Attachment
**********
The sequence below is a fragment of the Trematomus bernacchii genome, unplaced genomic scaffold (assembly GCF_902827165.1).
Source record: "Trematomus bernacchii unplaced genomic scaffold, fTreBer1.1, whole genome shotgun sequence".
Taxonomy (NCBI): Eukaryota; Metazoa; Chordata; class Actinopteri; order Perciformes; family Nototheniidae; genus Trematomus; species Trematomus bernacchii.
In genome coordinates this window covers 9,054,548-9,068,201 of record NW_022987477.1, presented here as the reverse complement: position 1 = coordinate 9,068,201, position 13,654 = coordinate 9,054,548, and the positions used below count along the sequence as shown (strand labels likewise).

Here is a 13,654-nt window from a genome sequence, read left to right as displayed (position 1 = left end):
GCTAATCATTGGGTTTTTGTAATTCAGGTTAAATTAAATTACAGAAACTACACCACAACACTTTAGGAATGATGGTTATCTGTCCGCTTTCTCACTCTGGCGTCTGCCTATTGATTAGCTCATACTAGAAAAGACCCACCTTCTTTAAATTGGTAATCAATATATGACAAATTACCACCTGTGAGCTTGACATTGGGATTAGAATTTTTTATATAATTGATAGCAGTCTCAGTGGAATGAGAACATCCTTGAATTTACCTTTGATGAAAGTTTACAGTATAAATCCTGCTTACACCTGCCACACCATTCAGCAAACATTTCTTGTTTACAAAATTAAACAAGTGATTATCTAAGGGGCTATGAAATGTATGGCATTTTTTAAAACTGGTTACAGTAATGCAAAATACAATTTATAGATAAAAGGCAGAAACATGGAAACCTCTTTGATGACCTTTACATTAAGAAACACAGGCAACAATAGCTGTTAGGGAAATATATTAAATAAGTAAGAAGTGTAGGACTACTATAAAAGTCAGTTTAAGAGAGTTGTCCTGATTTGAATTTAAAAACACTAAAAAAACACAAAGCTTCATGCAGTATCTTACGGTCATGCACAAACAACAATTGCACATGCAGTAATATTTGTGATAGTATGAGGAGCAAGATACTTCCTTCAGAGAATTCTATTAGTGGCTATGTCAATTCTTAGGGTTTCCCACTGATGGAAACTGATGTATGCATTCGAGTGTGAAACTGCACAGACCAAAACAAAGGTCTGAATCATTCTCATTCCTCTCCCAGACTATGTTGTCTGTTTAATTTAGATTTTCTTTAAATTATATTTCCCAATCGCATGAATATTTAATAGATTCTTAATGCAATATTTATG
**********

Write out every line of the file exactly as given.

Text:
The sequence below is a fragment of the Trematomus bernacchii genome, unplaced genomic scaffold (assembly GCF_902827165.1).
Source record: "Trematomus bernacchii unplaced genomic scaffold, fTreBer1.1, whole genome shotgun sequence".
Taxonomy (NCBI): Eukaryota; Metazoa; Chordata; class Actinopteri; order Perciformes; family Nototheniidae; genus Trematomus; species Trematomus bernacchii.
In genome coordinates this window covers 9,054,548-9,068,201 of record NW_022987477.1, presented here as the reverse complement: position 1 = coordinate 9,068,201, position 13,654 = coordinate 9,054,548, and the positions used below count along the sequence as shown (strand labels likewise).

Here is a 13,654-nt window from a genome sequence, read left to right as displayed (position 1 = left end):
GCTAATCATTGGGTTTTTGTAATTCAGGTTAAATTAAATTACAGAAACTACACCACAACACTTTAGGAATGATGGTTATCTGTCCGCTTTCTCACTCTGGCGTCTGCCTATTGATTAGCTCATACTAGAAAAGACCCACCTTCTTTAAATTGGTAATCAATATATGACAAATTACCACCTGTGAGCTTGACATTGGGATTAGAATTTTTTATATAATTGATAGCAGTCTCAGTGGAATGAGAACATCCTTGAATTTACCTTTGATGAAAGTTTACAGTATAAATCCTGCTTACACCTGCCACACCATTCAGCAAACATTTCTTGTTTACAAAATTAAACAAGTGATTATCTAAGGGGCTATGAAATGTATGGCATTTTTTAAAACTGGTTACAGTAATGCAAAATACAATTTATAGATAAAAGGCAGAAACATGGAAACCTCTTTGATGACCTTTACATTAAGAAACACAGGCAACAATAGCTGTTAGGGAAATATATTAAATAAGTAAGAAGTGTAGGACTACTATAAAAGTCAGTTTAAGAGAGTTGTCCTGATTTGAATTTAAAAACACTAAAAAAACACAAAGCTTCATGCAGTATCTTACGGTCATGCACAAACAACAATTGCACATGCAGTAATATTTGTGATAGTATGAGGAGCAAGATACTTCCTTCAGAGAATTCTATTAGTGGCTATGTCAATTCTTAGGGTTTCCCACTGATGGAAACTGATGTATGCATTCGAGTGTGAAACTGCACAGACCAAAACAAAGGTCTGAATCATTCTCATTCCTCTCCCAGACTATGTTGTCTGTTTAATTTAGATTTTCTTTAAATTATATTTCCCAATCGCATGAATATTTAATAGATTCTTAATGCAATATTTATG